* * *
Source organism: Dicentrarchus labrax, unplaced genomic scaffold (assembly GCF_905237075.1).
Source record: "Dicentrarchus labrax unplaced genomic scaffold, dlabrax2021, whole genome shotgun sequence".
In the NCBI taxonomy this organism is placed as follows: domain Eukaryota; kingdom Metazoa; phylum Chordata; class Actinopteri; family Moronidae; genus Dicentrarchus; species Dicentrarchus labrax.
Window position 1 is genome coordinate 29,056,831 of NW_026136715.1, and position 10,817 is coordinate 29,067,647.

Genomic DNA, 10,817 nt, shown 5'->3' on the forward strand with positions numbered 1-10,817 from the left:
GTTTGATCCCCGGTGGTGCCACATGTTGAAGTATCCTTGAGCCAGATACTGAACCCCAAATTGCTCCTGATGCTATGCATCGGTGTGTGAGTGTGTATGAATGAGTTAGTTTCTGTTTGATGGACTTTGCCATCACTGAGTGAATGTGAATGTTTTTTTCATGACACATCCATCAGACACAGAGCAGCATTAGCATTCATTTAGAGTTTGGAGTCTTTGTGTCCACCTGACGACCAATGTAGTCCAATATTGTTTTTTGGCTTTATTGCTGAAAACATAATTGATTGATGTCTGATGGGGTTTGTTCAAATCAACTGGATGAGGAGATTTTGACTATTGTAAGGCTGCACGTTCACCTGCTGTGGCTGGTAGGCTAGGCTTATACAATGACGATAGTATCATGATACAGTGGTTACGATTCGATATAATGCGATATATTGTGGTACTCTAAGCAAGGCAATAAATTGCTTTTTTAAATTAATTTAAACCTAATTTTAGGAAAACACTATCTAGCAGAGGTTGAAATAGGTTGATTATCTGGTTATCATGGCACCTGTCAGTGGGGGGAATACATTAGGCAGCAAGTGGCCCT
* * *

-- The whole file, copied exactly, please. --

Source organism: Dicentrarchus labrax, unplaced genomic scaffold (assembly GCF_905237075.1).
Source record: "Dicentrarchus labrax unplaced genomic scaffold, dlabrax2021, whole genome shotgun sequence".
In the NCBI taxonomy this organism is placed as follows: domain Eukaryota; kingdom Metazoa; phylum Chordata; class Actinopteri; family Moronidae; genus Dicentrarchus; species Dicentrarchus labrax.
Window position 1 is genome coordinate 29,056,831 of NW_026136715.1, and position 10,817 is coordinate 29,067,647.

Genomic DNA, 10,817 nt, shown 5'->3' on the forward strand with positions numbered 1-10,817 from the left:
GTTTGATCCCCGGTGGTGCCACATGTTGAAGTATCCTTGAGCCAGATACTGAACCCCAAATTGCTCCTGATGCTATGCATCGGTGTGTGAGTGTGTATGAATGAGTTAGTTTCTGTTTGATGGACTTTGCCATCACTGAGTGAATGTGAATGTTTTTTTCATGACACATCCATCAGACACAGAGCAGCATTAGCATTCATTTAGAGTTTGGAGTCTTTGTGTCCACCTGACGACCAATGTAGTCCAATATTGTTTTTTGGCTTTATTGCTGAAAACATAATTGATTGATGTCTGATGGGGTTTGTTCAAATCAACTGGATGAGGAGATTTTGACTATTGTAAGGCTGCACGTTCACCTGCTGTGGCTGGTAGGCTAGGCTTATACAATGACGATAGTATCATGATACAGTGGTTACGATTCGATATAATGCGATATATTGTGGTACTCTAAGCAAGGCAATAAATTGCTTTTTTAAATTAATTTAAACCTAATTTTAGGAAAACACTATCTAGCAGAGGTTGAAATAGGTTGATTATCTGGTTATCATGGCACCTGTCAGTGGGGGGAATACATTAGGCAGCAAGTGGCCCT